Former OMB Chief Discusses Deficit, Economy at DMA Luncheon
Bush even acknowledged the tough time Daniels had in his tenure at the White House. His present to Daniels was a lapel pin that recognized 10 years of service.
"Because you and I have been through 10 years of work in 2 1/2," the president told Daniels.
The current president is "quick and clever," unlike Ronald Reagan, "who was a great storyteller," Daniels said. Most of Bush's personality is evident to the public, though he has a sense of humor that is not as known.
For example, it was apparent that the fighter pilot flying Bush to the USS Abraham Lincoln aircraft carrier in the spring was on edge.
"Lieutenant, are you nervous?" the president asked the pilot.
"Yes, sir," the pilot replied.
"Relax, lieutenant," the president said. "The nation's got a great vice president."
That pilot had just one occasion to be tense. For Daniels, it was every day of his tenure at the White House. He took direct flak for the country's quick descent into a financial deficit from a projected half-trillion-dollar surplus.
Daniels blamed the creeping recession when Bush took over as well as corporate malfeasance, the attacks of Sept. 11 and the aftermath, tighter homeland security and the war on terror on foreign soil for the nation's spiraling deficit.
The deficit could have been lower had the president not taken homeland security steps after the terrorist attacks or had not fought terror on foreign soil, Daniels said.
"It could have been worse had it not been for [a stable] housing market and for low interest rates," he said.
"The real threat is the unfunded liabilities of our social programs," he said, adding that they could amount to five to 10 times that of the national deficit.
In his most visible connection to the direct marketing business, Daniels was involved in the discovery that the U.S. Postal Service had almost fully funded obligations to the Civil Service Retirement System -- a finding that saved the postal service billions of dollars.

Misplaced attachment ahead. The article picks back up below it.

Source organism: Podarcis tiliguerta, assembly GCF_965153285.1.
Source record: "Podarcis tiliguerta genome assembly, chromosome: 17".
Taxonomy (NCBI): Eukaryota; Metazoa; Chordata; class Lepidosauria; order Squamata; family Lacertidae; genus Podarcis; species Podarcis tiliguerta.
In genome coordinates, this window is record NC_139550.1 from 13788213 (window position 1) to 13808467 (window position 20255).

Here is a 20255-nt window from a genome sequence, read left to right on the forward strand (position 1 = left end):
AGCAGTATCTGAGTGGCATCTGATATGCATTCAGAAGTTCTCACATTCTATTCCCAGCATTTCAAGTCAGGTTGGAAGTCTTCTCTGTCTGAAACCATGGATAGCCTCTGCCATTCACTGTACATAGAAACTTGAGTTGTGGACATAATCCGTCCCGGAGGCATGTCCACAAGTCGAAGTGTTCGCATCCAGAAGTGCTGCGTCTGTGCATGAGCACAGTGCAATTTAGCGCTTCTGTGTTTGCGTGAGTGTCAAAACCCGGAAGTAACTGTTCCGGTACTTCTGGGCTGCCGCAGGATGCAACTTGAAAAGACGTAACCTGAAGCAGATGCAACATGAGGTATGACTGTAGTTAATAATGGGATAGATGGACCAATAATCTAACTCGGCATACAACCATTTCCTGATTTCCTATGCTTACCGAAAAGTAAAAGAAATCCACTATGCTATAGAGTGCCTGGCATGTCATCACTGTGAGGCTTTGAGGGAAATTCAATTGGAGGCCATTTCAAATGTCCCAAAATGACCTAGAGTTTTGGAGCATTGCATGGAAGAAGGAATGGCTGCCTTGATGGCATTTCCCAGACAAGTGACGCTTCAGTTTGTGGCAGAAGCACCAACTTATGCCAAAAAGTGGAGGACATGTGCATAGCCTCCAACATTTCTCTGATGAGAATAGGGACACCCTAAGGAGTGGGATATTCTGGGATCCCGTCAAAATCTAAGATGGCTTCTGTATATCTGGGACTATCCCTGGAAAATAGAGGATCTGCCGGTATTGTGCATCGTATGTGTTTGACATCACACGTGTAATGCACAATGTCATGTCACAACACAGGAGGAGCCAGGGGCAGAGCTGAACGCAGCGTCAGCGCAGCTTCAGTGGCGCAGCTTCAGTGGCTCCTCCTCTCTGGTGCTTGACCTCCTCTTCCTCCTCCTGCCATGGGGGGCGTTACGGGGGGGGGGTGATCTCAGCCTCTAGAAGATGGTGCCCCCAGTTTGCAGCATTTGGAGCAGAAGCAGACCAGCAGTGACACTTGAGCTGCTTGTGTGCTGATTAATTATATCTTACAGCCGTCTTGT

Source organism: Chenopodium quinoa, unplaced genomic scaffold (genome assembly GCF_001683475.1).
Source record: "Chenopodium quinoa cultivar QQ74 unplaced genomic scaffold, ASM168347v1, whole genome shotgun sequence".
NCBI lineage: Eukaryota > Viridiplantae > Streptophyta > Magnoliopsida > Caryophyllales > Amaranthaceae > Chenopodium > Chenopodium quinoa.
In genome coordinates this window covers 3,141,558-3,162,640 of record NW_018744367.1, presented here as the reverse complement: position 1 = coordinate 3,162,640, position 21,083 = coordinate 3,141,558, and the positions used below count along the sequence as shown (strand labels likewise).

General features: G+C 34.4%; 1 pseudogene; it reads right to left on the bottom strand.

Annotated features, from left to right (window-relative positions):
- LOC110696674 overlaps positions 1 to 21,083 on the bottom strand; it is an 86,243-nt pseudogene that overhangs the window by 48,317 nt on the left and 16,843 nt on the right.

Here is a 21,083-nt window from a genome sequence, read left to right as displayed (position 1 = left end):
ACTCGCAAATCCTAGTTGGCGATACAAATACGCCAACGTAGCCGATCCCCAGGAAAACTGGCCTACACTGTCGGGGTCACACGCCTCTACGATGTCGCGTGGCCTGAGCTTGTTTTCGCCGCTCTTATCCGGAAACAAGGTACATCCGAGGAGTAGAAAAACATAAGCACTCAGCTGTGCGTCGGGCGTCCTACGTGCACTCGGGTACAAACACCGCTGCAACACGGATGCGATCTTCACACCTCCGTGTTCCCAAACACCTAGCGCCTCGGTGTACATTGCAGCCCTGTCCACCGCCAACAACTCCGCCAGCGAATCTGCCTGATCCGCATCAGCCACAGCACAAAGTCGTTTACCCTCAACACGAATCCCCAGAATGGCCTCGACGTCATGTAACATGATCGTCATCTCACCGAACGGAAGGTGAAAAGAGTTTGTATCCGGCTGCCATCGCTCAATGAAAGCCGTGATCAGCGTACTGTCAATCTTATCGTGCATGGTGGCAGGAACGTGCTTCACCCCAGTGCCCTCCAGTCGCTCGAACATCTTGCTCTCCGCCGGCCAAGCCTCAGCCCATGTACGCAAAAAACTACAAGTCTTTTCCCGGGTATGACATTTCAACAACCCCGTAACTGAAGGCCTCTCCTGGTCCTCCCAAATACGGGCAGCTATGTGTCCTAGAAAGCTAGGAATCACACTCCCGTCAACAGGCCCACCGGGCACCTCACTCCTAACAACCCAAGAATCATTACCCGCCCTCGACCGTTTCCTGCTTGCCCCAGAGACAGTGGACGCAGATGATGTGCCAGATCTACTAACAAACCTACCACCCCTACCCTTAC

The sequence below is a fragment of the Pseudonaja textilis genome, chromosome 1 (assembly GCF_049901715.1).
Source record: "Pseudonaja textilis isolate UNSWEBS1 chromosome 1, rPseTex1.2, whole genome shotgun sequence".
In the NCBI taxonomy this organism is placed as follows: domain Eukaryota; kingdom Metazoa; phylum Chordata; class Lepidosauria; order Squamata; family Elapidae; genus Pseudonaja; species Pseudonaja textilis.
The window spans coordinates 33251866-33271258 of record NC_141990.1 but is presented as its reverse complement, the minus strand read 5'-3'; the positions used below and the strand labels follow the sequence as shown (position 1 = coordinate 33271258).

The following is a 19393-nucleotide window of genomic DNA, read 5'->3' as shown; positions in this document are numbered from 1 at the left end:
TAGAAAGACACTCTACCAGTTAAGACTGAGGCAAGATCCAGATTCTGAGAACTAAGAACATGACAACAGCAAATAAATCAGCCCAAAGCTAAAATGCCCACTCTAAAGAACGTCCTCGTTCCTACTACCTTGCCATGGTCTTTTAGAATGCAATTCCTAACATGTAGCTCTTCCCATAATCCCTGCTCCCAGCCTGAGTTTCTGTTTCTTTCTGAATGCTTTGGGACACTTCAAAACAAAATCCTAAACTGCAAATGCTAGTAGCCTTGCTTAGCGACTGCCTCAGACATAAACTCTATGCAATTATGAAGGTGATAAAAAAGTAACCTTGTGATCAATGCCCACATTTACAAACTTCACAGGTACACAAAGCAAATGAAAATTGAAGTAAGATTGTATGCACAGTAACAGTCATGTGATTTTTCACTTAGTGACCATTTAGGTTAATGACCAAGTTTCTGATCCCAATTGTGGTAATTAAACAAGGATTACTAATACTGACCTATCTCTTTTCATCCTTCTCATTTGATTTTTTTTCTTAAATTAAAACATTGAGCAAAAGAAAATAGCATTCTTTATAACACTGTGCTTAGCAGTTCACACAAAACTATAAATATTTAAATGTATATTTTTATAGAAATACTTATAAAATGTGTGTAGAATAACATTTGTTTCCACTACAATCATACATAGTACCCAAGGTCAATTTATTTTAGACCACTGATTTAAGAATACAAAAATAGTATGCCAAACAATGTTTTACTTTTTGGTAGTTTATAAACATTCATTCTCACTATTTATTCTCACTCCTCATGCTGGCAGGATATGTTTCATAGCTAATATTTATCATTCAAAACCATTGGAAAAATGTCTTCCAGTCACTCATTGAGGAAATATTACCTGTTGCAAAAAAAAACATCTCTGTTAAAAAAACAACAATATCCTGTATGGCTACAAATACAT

"You should have seen the look on [postmaster general] John Potter's face when I told him," Daniels said.
He told attendees not to oppose restrictions on telemarketing.
"I would not waste any time resisting the no-call list as some form of government regulation," he said. "Fifty million people signing for the no-call list -- that's a groundswell."
An audience member asked whether the no-call list should apply to political calls, which are exempt along with those from charities, researchers, business-to-business and companies contacting existing customers.
"I think politicians should" respect the no-call list, Daniels said, admitting that he yet had to ponder whether "our civic life is different from our commercial life."
Daniels was a senior executive at pharmaceutical giant Eli Lilly before his White House stint, and before that an aide to then-Indianapolis mayor and now U.S. Sen. Richard Lugar. He is now running for governor of his home state, Indiana.
Still, he told marketers to "keep the clammy, dead hand of government off your face."
Daniels particularly likes Defense Secretary Donald Rumsfeld's rules, including: "If you're not being criticized, then you're clearly not getting much work done."
He was also wistful about his interactions with members of Congress.
"Where else do you see a congressional committee on the hazards of obesity chaired by Ted Kennedy?" he said.